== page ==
• Aubree Shelley says:

    Can you tell me how to get an email alert when a new student joins my google classroom?

  • thanks for sharing great article

  • Wendy says:

    Is there a way to send mobile alerts when kids are waiting in the “waiting room” to be let into a class in case the teacher is not sitting at her desk looking at her screen?

  • Connie says:

    I definitely will play with these options and see what is best for me.

  • Carolina says:

    For a person, who doesn’t understand to much about technology, this was quite informative. However,I am more of a visual and hands on type of learner. Would have liked to see a tutorial for this.

  • Janet L Littleton says:

    It is good to have available for both the computer and phone depending on which the teacher prefers. I would set notification for specific assignments only.

  • JB says:

    Great tutorial. May have to turn notifications off each day to avoid being overwhelmed.

  • Amber says:

    I love all of your ideas and comments…do you have suggestions for 1st-grade teachers? My incoming kids will have ZERO experience with all of the technology. I would love to build a parent training for parents before school starts, so they are ready to support their children from home. Do you have training or could you point me in the direction of how you created THIS presentation? I assume it is Google slides, but how to build would be great to know!

  • Daniel Gutierrez says:

    This is one of the biggest concerns I had regarding notifications, communication and privacy. This module answered lots of questions I had before. Thanks.

  • R says:

    How do I get a notification when a student turns in their assignment. when I’m only waiting for one person to turn in one assignment?

    • joe says:

      would like to know if you can do this as well!

    • Dana says:

      If you look at your settings, you will see many toggles for which notifications you want to receive. For instance, if you enable e-mail notifications for resubmissions or for late submissions, you will get that e-mail. Those are the only notifications I get by mail. I get comment notifications on my phone.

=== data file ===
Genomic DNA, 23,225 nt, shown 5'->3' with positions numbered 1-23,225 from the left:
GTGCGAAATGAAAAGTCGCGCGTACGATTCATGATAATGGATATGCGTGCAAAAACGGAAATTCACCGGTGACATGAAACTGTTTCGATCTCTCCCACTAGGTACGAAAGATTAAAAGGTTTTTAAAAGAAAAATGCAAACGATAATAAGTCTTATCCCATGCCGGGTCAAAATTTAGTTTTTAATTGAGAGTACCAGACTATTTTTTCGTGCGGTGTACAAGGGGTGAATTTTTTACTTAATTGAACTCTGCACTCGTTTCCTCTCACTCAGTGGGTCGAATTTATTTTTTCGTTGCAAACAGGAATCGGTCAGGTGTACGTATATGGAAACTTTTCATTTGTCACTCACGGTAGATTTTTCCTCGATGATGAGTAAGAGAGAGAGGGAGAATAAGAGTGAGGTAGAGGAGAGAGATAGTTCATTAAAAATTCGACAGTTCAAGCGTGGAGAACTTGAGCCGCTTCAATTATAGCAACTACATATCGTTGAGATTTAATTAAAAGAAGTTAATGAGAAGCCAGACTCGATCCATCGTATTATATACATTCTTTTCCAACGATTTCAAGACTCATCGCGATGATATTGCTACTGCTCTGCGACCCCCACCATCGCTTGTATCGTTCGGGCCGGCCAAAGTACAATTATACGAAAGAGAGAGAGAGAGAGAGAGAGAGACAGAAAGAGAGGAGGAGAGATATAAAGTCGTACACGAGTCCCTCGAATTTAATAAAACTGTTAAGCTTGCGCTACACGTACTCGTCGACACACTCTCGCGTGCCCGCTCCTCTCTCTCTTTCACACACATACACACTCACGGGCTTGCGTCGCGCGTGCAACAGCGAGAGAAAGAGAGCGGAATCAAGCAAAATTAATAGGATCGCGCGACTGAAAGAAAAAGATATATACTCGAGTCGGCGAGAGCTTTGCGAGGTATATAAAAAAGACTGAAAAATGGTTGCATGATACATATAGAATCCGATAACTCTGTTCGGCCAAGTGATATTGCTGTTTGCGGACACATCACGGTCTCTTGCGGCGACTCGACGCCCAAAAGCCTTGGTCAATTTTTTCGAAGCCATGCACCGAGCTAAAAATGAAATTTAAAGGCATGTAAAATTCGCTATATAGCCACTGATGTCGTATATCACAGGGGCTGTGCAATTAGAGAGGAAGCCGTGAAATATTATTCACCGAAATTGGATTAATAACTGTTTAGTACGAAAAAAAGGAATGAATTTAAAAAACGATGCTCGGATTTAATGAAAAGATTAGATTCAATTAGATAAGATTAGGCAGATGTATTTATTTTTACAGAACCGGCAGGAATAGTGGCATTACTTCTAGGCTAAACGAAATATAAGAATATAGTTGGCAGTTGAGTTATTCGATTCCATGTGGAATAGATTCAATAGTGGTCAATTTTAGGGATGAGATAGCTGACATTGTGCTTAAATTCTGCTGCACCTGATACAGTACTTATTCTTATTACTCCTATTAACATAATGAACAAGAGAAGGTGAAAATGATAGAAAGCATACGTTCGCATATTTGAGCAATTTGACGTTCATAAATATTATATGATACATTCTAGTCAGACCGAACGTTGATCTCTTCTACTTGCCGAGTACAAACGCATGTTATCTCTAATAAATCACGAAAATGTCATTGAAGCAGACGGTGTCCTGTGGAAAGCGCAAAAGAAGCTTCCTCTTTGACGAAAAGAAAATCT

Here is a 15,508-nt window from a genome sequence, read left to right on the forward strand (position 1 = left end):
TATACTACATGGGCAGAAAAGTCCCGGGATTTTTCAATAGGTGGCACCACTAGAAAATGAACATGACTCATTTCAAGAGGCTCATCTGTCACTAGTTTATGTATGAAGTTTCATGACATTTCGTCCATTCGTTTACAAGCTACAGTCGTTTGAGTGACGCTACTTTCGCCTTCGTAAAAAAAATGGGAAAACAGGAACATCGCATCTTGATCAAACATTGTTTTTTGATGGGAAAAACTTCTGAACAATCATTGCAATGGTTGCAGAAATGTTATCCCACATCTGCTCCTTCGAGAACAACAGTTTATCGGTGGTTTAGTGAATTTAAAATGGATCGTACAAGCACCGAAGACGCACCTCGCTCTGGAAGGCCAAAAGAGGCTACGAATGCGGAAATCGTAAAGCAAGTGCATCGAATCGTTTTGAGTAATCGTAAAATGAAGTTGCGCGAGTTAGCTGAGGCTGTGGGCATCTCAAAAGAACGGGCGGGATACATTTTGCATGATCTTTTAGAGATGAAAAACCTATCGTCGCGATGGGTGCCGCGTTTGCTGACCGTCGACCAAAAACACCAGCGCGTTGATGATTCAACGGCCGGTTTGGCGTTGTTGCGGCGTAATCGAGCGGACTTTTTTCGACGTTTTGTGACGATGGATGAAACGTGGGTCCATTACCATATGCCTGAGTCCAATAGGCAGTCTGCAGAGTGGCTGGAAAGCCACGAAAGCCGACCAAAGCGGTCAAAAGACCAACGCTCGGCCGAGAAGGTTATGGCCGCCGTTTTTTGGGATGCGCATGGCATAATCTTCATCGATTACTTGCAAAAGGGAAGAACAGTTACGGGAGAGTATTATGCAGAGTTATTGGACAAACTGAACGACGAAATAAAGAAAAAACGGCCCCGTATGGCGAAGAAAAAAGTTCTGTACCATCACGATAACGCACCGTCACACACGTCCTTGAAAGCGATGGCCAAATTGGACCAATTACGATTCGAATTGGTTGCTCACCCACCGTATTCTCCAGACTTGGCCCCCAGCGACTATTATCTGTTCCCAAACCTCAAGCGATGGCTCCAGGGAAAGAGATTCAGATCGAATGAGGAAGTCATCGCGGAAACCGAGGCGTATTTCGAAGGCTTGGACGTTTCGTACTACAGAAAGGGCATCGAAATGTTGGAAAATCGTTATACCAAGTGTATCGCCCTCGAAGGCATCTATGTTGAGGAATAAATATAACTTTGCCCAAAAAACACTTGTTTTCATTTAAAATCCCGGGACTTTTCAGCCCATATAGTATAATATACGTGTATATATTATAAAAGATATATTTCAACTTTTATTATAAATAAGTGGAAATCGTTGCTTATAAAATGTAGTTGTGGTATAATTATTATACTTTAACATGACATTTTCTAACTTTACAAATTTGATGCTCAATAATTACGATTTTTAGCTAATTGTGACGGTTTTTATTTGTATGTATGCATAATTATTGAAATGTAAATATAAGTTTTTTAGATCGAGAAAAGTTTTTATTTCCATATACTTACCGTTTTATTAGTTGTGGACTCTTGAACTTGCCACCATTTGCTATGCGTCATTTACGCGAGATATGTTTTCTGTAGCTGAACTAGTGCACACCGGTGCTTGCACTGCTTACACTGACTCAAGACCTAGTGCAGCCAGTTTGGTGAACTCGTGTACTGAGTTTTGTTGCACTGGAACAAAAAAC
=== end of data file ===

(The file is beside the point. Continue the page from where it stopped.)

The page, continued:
• Peter McClymont says:

    I can find no information anywhere about how I as a teacher can control which notifications get SENT. What am I missing here?!

  • Cristina says:

    When a teacher is in many Classrooms (art), and she gets a question from a student on her phone, is it possible to see what Classroom or what activity that question comes from? Teachers say they have to figure out first what classroom the student in and what activity the question is about?

  • Sarah says:

    I had already done this. New question. How do I get the unread items to come up first in my Google Classroom label?

  • Luca says:

    Thank you for this great tutorial.
    Is there the possibility to show the notifications’ list on classroom’s site, too? As the app does, without using the e-mail at all. Thank you in advance.

  • Jen says:

    When creating a filter, can you put in more than one name at a time? Or do you need to do this for every parent’s email that you are getting?